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24 Sep 2017 Spa Business Handbook
 

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Spa Business Handbook - Spa Boom

Middle East Research

From Spa Business Handbook 2016 issue 1
Spa Boom


Intelligent Spas’ Julie Garrow gives some valuable insight into the flourishing GCC spa industry which boasts one of the best spa open to closure ratios in the world

Julie Garrow, Intelligent Spas
Plunge/whirlpools are a popular facility photo: Hard Rock Hotels
On average, 50 per cent of spas in the GCC region are located in branded hotels such as the Four Seasons
139 spas are due to open in the GCC region by 2019, including Shaza Salalah in Oman
Spas being built have more treatment rooms but a smaller footprint than those already open photo: Talise Spa, Burj Al Arab, Dubai

Collectively, the Gulf Cooperation Council (GCC) in the Middle East hosts 583 spas, according to the latest research from independent research company Intelligent Spas. In this part of the world, spas are booming and the region has one of the best open to closure ratios globally with 48 spas opening and only four closing since 2014.

The GCC is made up of the United Arab Emirates (UAE), Bahrain, Kuwait, Oman, Qatar and Saudi Arabia. For the purpose of the research, Intelligent Spas separately analysed Dubai and Abu Dhabi, the two largest spa markets in the UAE, and combined an analysis of the five other emirates which include Ajman, Fujairah, Ras al-Khaimah, Sharjah and Umm al-Quwain.

Out of all spas, 69 per cent are located in hotels and resorts in the GCC and 31 per cent are day spas, salon spas and other types of spas (see Table 1). The five emirates in the UAE, excluding Abu Dhabi and Dubai, collectively host the highest proportion of hotel and resort spas at 80 per cent, compared to Kuwait where 60 per cent of spas are day spas and other spa types (see Graph 1). What’s more, GCC spas are some of the biggest in the world:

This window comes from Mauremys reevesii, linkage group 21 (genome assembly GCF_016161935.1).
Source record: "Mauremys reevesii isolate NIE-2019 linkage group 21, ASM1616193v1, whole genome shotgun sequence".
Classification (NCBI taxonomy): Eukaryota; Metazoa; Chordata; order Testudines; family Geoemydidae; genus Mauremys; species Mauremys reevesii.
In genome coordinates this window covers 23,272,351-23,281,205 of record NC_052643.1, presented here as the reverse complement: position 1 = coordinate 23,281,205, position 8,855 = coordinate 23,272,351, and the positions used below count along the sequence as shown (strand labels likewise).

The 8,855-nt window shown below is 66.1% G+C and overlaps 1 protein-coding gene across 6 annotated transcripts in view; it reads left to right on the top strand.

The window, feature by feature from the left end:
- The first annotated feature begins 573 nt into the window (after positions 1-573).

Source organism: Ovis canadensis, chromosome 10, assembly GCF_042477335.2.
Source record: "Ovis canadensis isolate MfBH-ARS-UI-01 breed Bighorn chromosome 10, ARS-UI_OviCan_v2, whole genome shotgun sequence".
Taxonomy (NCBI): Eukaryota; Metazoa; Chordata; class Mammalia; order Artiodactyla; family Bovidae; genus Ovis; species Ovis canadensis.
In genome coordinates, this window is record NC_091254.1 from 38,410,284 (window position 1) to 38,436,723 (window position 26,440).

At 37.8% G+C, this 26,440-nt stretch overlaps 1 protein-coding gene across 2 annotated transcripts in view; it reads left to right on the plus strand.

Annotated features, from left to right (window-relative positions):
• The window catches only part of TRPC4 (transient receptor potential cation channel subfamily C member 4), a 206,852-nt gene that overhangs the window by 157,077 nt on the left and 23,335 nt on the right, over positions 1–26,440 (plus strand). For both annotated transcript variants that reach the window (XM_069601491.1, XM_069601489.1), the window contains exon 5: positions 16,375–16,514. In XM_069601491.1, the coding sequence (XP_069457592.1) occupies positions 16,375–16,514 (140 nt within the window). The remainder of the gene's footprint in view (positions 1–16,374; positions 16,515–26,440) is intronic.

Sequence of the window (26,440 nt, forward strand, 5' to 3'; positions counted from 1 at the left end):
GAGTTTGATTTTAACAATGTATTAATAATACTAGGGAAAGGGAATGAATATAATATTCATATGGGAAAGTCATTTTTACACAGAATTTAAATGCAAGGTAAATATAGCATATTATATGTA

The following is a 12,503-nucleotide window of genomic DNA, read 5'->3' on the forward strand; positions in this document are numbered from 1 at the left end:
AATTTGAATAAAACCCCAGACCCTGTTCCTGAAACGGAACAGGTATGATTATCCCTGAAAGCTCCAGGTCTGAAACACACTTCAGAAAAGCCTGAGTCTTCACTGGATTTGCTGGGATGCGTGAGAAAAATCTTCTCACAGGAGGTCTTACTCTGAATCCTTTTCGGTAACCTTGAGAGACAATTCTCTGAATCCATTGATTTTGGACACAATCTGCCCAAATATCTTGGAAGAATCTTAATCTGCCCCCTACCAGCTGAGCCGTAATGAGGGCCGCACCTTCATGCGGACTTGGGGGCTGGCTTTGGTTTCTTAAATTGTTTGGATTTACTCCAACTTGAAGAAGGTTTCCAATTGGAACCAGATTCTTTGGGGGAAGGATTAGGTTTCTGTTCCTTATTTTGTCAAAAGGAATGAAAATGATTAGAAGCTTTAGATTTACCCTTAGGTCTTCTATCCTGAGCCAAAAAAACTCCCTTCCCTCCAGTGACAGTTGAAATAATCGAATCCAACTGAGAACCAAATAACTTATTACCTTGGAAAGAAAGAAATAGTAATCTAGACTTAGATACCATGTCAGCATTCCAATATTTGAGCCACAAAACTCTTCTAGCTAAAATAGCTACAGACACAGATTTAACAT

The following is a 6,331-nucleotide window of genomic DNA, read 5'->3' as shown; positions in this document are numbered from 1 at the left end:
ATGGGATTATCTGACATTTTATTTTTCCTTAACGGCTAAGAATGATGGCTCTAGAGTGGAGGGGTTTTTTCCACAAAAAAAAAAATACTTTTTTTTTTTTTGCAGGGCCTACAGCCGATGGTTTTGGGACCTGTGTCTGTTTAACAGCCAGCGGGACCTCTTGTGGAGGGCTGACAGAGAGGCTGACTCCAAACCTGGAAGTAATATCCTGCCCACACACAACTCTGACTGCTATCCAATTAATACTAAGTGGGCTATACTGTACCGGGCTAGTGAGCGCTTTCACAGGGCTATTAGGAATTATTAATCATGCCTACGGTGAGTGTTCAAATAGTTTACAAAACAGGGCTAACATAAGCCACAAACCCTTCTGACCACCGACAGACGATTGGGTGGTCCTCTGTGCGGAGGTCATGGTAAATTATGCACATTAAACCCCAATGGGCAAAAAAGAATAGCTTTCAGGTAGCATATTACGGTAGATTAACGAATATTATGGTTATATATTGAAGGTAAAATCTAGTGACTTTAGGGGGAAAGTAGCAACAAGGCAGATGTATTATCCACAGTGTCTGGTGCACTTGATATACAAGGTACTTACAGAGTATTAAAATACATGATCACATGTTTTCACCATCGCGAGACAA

• The indoor size of spas in the GCC region is 2,921sq m (31,436sq ft), compared to the global average of 1,781sq m (19,166sq ft)

• On average, they contain 9.9 treatment rooms whereas the global average is 8.9 treatment rooms

• Seventy-four per cent of spas promote public facilities for guests to use before and after treatments, compared to a global average of 49 per cent

• Forty-four per cent of spas with public facilities offer a plunge/spa pool, whereas 22 per cent offer a relaxation room

Branded vs individual
As part of the research, Intelligent Spas looked at spa and hotel brands in the GCC to identify the presence of regional and international operators. These findings provide some indication on how established and competitive each spa market is, suggesting what level the barriers to entry could be for a specific country/emirate, while providing an update on each chain’s market share for existing operators and industry stakeholders.

Intelligent Spas defines a brand as two or more spas or hotels using the same primary business name and operated by the same company. Local brands are those operating in the local or national marketplace, regional brands are those operating in multiple countries in the same region and international brands are those operating in more than one region. Looking at spas from this point of view, it’s possible to see that across the GCC:

• There are relatively few regional spa and hotel brands (see Table 2)

• On average, 37 per cent of spas are branded and 50 per cent of spas are located in branded hotels

• Abu Dhabi has the highest proportion of branded spas at 54 per cent, where 29 per cent of those are local spa brands and 22 per cent are international brands

• Fifty-six per cent of spas in Saudi Arabia are located in branded hotels, 51 per cent of which are internationally-branded. Meanwhile in Kuwait, 29 per cent of spas are situated in internationally-branded hotels

Development potential
New spa development pipeline research conducted by Intelligent Spas identifies 139 proposed spa facilities that are due to enter the GCC between 2015 and 2019, potentially increasing the number of spas in the region by 27 per cent.